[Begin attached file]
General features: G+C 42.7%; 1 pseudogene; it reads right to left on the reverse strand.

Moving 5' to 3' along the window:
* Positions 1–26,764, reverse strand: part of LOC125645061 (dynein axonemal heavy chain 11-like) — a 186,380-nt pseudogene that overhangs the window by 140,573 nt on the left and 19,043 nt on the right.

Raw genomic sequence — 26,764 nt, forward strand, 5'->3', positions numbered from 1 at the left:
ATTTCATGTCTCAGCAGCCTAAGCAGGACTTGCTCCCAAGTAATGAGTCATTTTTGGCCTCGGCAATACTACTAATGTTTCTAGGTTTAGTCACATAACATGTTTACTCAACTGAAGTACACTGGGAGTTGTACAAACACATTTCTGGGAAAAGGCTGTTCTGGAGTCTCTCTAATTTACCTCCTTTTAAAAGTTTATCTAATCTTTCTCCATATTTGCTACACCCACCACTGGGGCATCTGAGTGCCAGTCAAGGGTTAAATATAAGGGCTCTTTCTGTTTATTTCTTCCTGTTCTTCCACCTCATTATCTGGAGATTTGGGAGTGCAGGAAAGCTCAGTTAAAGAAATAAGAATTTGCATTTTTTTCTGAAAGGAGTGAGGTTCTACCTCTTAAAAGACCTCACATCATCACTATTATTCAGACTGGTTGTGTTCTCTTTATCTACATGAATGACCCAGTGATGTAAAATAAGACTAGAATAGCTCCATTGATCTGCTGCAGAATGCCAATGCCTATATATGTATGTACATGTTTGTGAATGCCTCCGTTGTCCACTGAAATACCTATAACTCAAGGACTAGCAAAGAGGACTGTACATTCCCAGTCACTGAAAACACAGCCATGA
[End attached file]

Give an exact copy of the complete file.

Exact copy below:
General features: G+C 42.7%; 1 pseudogene; it reads right to left on the reverse strand.

Moving 5' to 3' along the window:
* Positions 1–26,764, reverse strand: part of LOC125645061 (dynein axonemal heavy chain 11-like) — a 186,380-nt pseudogene that overhangs the window by 140,573 nt on the left and 19,043 nt on the right.

Raw genomic sequence — 26,764 nt, forward strand, 5'->3', positions numbered from 1 at the left:
ATTTCATGTCTCAGCAGCCTAAGCAGGACTTGCTCCCAAGTAATGAGTCATTTTTGGCCTCGGCAATACTACTAATGTTTCTAGGTTTAGTCACATAACATGTTTACTCAACTGAAGTACACTGGGAGTTGTACAAACACATTTCTGGGAAAAGGCTGTTCTGGAGTCTCTCTAATTTACCTCCTTTTAAAAGTTTATCTAATCTTTCTCCATATTTGCTACACCCACCACTGGGGCATCTGAGTGCCAGTCAAGGGTTAAATATAAGGGCTCTTTCTGTTTATTTCTTCCTGTTCTTCCACCTCATTATCTGGAGATTTGGGAGTGCAGGAAAGCTCAGTTAAAGAAATAAGAATTTGCATTTTTTTCTGAAAGGAGTGAGGTTCTACCTCTTAAAAGACCTCACATCATCACTATTATTCAGACTGGTTGTGTTCTCTTTATCTACATGAATGACCCAGTGATGTAAAATAAGACTAGAATAGCTCCATTGATCTGCTGCAGAATGCCAATGCCTATATATGTATGTACATGTTTGTGAATGCCTCCGTTGTCCACTGAAATACCTATAACTCAAGGACTAGCAAAGAGGACTGTACATTCCCAGTCACTGAAAACACAGCCATGA